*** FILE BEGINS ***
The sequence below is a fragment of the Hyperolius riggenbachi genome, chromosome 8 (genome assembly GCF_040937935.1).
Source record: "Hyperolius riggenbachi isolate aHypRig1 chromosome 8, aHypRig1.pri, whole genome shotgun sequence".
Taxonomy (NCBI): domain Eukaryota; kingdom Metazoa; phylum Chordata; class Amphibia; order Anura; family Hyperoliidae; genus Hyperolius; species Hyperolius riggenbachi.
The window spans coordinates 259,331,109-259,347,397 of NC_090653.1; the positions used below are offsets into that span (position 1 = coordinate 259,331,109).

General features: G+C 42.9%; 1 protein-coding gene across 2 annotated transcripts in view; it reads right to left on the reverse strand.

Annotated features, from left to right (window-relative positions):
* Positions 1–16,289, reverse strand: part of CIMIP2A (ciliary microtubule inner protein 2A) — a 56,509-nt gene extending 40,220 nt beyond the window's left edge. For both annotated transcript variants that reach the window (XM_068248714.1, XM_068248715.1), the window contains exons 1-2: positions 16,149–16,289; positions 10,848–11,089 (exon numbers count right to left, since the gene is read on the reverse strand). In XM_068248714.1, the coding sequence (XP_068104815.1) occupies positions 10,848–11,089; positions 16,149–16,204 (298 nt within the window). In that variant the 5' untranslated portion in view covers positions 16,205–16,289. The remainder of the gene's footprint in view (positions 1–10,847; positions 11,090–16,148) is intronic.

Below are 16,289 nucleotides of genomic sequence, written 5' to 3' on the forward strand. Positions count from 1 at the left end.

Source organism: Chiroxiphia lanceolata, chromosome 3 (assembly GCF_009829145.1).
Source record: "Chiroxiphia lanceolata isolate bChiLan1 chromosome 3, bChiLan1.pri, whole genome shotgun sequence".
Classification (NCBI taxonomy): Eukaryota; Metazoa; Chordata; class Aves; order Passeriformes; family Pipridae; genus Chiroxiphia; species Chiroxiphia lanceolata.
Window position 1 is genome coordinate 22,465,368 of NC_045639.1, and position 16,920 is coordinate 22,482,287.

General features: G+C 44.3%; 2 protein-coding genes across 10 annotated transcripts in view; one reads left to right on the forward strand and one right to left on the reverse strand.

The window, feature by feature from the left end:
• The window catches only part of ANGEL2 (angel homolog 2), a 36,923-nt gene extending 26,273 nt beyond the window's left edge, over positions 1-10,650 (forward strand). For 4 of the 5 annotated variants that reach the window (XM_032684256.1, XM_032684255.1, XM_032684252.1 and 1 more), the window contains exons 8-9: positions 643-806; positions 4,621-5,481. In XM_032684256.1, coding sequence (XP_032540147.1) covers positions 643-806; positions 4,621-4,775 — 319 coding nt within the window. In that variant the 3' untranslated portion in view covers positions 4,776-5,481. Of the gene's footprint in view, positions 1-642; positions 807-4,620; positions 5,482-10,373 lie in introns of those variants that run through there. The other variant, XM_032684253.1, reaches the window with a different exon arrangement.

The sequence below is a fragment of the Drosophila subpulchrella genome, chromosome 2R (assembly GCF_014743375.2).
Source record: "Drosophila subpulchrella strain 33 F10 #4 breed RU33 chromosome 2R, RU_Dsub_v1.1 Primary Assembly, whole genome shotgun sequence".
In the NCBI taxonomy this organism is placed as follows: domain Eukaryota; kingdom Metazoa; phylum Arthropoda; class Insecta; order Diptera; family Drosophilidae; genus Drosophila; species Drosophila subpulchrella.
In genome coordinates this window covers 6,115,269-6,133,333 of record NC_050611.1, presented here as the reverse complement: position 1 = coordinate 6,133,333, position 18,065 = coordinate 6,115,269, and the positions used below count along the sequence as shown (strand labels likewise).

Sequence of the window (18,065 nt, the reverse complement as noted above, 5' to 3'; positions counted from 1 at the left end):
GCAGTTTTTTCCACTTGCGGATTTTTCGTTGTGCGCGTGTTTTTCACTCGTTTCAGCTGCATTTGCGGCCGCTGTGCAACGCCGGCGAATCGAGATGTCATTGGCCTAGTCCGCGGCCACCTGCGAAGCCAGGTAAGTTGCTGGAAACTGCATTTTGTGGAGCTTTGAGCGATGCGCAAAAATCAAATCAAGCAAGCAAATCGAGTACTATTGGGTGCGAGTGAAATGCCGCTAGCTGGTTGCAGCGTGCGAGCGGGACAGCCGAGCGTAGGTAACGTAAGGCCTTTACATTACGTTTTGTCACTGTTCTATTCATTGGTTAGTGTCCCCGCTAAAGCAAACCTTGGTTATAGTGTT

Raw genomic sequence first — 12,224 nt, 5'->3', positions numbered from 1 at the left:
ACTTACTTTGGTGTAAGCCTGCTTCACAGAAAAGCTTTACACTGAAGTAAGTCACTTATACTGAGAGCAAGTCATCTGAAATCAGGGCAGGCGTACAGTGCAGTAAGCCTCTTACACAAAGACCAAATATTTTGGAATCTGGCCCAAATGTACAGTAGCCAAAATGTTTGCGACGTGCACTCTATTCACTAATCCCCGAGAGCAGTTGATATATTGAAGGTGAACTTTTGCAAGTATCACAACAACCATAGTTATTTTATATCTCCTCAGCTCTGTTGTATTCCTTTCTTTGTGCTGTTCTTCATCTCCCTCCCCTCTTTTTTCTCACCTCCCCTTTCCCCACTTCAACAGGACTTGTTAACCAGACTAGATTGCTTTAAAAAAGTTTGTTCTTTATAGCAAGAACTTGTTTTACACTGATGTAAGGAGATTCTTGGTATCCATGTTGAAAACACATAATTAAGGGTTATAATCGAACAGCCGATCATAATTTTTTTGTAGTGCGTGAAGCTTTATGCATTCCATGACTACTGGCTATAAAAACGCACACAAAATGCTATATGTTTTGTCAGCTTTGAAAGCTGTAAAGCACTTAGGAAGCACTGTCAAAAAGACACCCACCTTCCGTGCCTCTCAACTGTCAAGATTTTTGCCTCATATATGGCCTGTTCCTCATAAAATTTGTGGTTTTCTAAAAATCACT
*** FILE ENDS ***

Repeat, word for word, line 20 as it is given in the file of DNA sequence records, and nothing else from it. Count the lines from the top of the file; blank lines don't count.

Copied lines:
Sequence of the window (18,065 nt, the reverse complement as noted above, 5' to 3'; positions counted from 1 at the left end):